ATWOOD SUES GLOBE: The Toronto Globe & Mail is being sued for libel by famed Canadian author Margaret Atwood, after the newspaper supposedly singled out Atwood as one of the more prominent signers of a strongly worded petition opposing American President George W. Bush's plans to invade Iraq. Atwood did sign the petition, along with about 130 other Canadian artists, authors, and celebrities, but she claims that the Globe associated her with comments made at the press conference announcing the petition (notably one referring to the American administration as a group of thugs,) a press conference she did not attend. National Post (Canada) 10/10/02

PRODUCT PLACEMENT OR HACK-FOR-HIRE? Audiences have long since gotten used to the endless and gratuitous product placements used in movies and television shows to generate extra revenue with very little extra effort. But now, an even more insidious form of message imbedding has come to the world of books: "Two entrepreneurial exiles from Britain's advertising universe are venturing boldly and unapologetically into this once-forbidden territory. They propose to write fiction for organizations and institutions that want their message communicated. Never mind the niceties of plot, theme and character development; let's just turn literature into another marketing opportunity, of which the Western world is so clearly bereft." The Globe & Mail (Toronto) 10/12/02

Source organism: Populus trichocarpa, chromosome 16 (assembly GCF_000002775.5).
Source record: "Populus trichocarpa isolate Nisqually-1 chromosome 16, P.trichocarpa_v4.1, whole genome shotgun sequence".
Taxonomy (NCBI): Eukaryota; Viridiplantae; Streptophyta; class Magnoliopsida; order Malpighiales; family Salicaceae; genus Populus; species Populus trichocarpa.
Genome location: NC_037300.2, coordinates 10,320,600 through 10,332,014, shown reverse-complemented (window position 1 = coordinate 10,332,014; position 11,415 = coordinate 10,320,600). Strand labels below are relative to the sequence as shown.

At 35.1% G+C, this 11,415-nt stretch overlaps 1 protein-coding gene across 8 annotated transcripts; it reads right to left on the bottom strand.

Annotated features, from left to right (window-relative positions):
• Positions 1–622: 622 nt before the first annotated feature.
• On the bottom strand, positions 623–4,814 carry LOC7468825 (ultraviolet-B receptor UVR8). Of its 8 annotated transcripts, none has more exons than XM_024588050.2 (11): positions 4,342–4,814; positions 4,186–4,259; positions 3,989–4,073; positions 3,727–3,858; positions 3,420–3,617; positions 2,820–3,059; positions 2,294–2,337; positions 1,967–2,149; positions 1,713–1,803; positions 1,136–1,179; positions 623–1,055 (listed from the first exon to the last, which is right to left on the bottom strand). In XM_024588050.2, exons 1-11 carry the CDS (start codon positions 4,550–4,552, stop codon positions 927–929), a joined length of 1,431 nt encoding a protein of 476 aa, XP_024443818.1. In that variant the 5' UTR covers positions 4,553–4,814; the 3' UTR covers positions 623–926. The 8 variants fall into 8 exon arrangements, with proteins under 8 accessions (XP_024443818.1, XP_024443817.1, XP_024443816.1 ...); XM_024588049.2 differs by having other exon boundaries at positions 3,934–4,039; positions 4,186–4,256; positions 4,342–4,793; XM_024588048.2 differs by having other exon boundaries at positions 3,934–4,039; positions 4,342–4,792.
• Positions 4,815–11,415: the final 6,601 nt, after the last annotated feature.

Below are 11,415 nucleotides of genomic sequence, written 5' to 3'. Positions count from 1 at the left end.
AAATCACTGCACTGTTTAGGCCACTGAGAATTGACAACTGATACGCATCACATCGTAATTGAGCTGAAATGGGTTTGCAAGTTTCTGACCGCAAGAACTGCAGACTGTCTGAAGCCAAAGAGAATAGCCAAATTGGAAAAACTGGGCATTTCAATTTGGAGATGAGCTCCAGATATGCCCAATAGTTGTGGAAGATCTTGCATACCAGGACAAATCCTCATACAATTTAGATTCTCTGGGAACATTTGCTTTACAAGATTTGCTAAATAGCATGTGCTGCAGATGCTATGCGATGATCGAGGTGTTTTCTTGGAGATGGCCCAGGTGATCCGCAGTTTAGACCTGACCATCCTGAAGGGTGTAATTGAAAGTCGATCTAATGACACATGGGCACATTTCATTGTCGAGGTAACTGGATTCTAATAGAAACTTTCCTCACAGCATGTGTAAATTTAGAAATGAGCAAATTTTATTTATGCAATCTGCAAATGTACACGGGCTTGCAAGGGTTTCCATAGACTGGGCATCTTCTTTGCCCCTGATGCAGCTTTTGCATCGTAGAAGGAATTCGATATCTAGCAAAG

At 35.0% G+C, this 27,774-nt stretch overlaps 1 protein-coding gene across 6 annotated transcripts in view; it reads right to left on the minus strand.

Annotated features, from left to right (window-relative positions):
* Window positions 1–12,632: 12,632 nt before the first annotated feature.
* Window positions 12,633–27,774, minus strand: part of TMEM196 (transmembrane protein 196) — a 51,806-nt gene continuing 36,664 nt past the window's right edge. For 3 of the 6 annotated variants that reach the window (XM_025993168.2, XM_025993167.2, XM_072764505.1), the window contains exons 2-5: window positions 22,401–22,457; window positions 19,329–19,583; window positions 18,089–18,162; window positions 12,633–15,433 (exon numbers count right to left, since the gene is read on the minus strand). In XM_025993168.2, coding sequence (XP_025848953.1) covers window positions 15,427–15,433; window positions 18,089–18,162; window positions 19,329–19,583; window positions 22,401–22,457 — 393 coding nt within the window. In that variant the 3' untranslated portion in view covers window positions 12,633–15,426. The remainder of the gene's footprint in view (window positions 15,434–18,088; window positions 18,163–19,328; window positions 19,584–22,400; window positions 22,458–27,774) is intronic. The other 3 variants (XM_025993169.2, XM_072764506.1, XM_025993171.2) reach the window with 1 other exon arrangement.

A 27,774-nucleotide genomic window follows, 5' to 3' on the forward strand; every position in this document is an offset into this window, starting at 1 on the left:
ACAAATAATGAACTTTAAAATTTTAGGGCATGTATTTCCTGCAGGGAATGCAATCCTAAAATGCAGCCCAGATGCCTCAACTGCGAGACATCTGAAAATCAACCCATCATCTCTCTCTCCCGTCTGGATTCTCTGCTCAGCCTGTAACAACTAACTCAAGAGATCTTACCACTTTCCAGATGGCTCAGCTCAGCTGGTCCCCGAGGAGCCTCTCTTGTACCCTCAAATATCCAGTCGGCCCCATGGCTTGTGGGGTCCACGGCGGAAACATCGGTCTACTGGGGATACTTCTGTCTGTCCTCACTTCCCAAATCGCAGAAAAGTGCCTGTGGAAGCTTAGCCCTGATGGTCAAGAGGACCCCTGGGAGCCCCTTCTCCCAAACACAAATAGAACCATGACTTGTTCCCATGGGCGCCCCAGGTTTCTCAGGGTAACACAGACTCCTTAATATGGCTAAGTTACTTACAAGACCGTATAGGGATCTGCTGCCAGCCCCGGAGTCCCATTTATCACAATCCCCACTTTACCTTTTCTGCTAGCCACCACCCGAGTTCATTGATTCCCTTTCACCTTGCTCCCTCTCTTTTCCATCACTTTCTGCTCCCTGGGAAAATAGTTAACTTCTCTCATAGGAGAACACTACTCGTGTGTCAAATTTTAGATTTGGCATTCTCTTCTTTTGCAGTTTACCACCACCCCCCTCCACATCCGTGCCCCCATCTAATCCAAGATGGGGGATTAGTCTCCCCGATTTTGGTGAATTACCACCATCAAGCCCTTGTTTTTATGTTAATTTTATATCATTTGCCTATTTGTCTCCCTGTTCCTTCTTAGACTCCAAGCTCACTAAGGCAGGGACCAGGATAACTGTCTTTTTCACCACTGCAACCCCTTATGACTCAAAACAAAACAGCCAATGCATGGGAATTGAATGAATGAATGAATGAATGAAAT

OUSTING THE POET: The New Jersey State Legislature has been working on a resolution to oust state poet laureate Amiri Baraka after Baraka read a poem suggesting that Israelis might have had something to do with the attack on the World Trade Center. Though he can't fire Baraka, NJ Gov. James E. McGreevey "stopped payment on the $10,000 state grant Baraka was to have received as the state's honorary poet laureate." Newark Star-Ledger 10/08/02

SECOND CHANCES: Today's publishing climate exerts huge pressure on writers to hit big out of the gate. And even greater pressure to follow up with another success. There's little patience for stumbles. But "Second-Novel Syndrome has long been an occupational hazard in the world of letters, as authors struggle with writer's block, intense scrutiny, and the self-consciousness induced by sudden celebrity." Village Voice Literary Supplement 10/08/02